It's been true for hotels. Although this at first seems counterintuitive, for awhile, newer hotels, which had been built with Cat 5 to the room, had wired internet but no wireless, while older hotels, who couldn't retrofit wired but *could* put in access points, had wireless but no wired. Now pretty much everyone has wireless. In the near future, you may be able to guess within a few years when a hotel was built by whether or not there's a RJ45 socket in the wall.

Re:Wi-Fi Is Less Expensive (1)

mjwalshe (1680392) | about two weeks ago | (#47437347)

wifi for a large population say 600+ for a high school is going to be far more costly than a structured cabling roll out which is only $25/30$ per port

Re:Wi-Fi Is Less Expensive (1)

jbengt (874751) | about two weeks ago | (#47437449)

Not if you're installing the wiring in a school built in the 20's with masonry walls, no dropped ceilings, and flat arch clay tile floors.

Re:Wi-Fi Is Less Expensive (1)

roc97007 (608802) | about two weeks ago | (#47437829)

Not if you're installing the wiring in a school built in the 20's with masonry walls, no dropped ceilings, and flat arch clay tile floors.

Yes, exactly. Case in point, my daughter's arts and communications school (6 through 12) is a very old grade school (still has steam heat) that was repurposed as a charter school, and to wire the school for internet would require tearing so much down that it would have to be rebuilt anyway.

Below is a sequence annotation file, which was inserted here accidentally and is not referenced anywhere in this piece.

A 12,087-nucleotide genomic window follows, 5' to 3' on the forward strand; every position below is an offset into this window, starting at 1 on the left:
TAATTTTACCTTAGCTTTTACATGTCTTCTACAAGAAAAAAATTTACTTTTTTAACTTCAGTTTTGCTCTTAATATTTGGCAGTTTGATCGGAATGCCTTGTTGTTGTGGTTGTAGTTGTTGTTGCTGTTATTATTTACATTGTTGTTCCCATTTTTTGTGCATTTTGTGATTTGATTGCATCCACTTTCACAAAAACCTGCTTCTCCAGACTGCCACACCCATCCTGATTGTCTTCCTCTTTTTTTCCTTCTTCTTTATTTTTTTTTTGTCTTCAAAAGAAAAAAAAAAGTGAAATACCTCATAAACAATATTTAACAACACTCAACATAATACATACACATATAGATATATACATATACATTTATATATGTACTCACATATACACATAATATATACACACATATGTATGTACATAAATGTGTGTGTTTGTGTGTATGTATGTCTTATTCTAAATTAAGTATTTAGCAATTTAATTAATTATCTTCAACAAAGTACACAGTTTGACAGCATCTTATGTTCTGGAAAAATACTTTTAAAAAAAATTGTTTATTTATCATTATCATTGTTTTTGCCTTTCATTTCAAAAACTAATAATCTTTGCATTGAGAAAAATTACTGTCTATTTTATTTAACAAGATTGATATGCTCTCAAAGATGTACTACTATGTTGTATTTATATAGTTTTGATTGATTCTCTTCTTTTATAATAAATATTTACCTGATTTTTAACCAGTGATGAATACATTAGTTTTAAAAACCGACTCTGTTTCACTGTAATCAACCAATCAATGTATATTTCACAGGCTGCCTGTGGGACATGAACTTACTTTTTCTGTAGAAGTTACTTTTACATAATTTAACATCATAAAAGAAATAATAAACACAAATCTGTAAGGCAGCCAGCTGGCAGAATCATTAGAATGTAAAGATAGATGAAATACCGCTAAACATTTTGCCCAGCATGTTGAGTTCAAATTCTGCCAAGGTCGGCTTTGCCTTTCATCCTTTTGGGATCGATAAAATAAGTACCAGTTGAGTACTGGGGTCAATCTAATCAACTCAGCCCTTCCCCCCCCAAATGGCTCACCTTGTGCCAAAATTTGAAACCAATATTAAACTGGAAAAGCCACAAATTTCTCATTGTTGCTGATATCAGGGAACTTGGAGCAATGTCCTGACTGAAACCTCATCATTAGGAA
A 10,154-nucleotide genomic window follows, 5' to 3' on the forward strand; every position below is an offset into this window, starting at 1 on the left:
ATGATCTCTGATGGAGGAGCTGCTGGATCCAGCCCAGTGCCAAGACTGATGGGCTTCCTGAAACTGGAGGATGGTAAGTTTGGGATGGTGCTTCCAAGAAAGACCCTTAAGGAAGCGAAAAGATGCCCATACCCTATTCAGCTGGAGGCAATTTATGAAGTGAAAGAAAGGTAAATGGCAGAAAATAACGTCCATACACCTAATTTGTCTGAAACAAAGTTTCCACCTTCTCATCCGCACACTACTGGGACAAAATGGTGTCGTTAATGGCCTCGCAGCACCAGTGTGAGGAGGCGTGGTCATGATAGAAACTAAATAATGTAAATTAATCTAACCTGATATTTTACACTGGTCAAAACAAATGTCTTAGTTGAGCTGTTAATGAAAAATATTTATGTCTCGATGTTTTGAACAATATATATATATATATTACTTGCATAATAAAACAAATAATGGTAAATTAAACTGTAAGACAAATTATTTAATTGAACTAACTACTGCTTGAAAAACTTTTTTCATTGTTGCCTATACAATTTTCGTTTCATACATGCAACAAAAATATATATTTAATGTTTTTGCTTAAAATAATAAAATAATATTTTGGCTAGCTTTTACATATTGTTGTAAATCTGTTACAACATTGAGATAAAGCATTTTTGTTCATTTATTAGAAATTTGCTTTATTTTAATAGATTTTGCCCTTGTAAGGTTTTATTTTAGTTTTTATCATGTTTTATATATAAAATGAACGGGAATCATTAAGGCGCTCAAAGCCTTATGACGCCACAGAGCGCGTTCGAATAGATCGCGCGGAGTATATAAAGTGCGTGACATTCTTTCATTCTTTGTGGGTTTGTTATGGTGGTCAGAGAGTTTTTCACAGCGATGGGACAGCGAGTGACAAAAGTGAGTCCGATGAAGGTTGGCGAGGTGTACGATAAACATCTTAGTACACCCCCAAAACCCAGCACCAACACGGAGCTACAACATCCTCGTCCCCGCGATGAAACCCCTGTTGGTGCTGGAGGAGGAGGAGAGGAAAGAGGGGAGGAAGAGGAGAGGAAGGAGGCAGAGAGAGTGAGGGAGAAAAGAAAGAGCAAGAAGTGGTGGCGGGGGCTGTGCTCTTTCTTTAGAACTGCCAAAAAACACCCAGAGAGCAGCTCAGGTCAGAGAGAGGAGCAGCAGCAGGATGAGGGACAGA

The thing about wifi is that it can be retrofitted with very little construction. In an older building, this matters.

Re:Wi-Fi Is Less Expensive (1)

mjwalshe (1680392) | about two weeks ago | (#47439701)

well you need to run cables for a large wifi installation - could they not just put trunking along the walls?

Re:Wi-Fi Is Less Expensive (1)

mjwalshe (1680392) | about two weeks ago | (#47439741)

unfortunately you need to run cables to the access points. Wifi for large numbers is not the same as just plonking a single access point next to your phone/cable socket.

Re:Wi-Fi Is Less Expensive (1)

roc97007 (608802) | about two weeks ago | (#47442775)

unfortunately you need to run cables to the access points. Wifi for large numbers is not the same as just plonking a single access point next to your phone/cable socket.

It's a matter of numbers. Enterprise grade wifi access points can support up to 200 users. A single hard wired connection is typically single user. (You could expand with switches, but then you've got exposed equipment and wires and are essentially making the teacher act as network administrator.)

With a physical wire difference of 200:1, wiring access points is a lot less intrusive.

Re:Wi-Fi Is Less Expensive (1)

mjwalshe (1680392) | about two weeks ago | (#47444109)

er not what the wireless CCNA says they quote 10 hosts per AP as a rule of thumb for wifi deployments

Re:Wi-Fi Is Less Expensive (1)

roc97007 (608802) | about two weeks ago | (#47437849)

wifi for a large population say 600+ for a high school is going to be far more costly than a structured cabling roll out which is only $25/30$ per port

Depends on the building. Consider that many schools were built long before anyone thought you'd need to run wires for some new purpose that nobody had thought of at the time of construction.

Re:Wi-Fi Is Less Expensive (1)

mjwalshe (1680392) | about two weeks ago | (#47439691)

You still have to run wires for Wi-Fi for poe Ethernet to connect the AP's to the Ethernet network - in the case you cant put the wires in the ceiling or floor the you will have to add trunking. Using trunking might be better less chance of finding asbestos in the roof spaces as a mate of mine found in one of our local schools.

Re: Wi-Fi Is Less Expensive (0)

Anonymous Coward | about two weeks ago | (#47438937)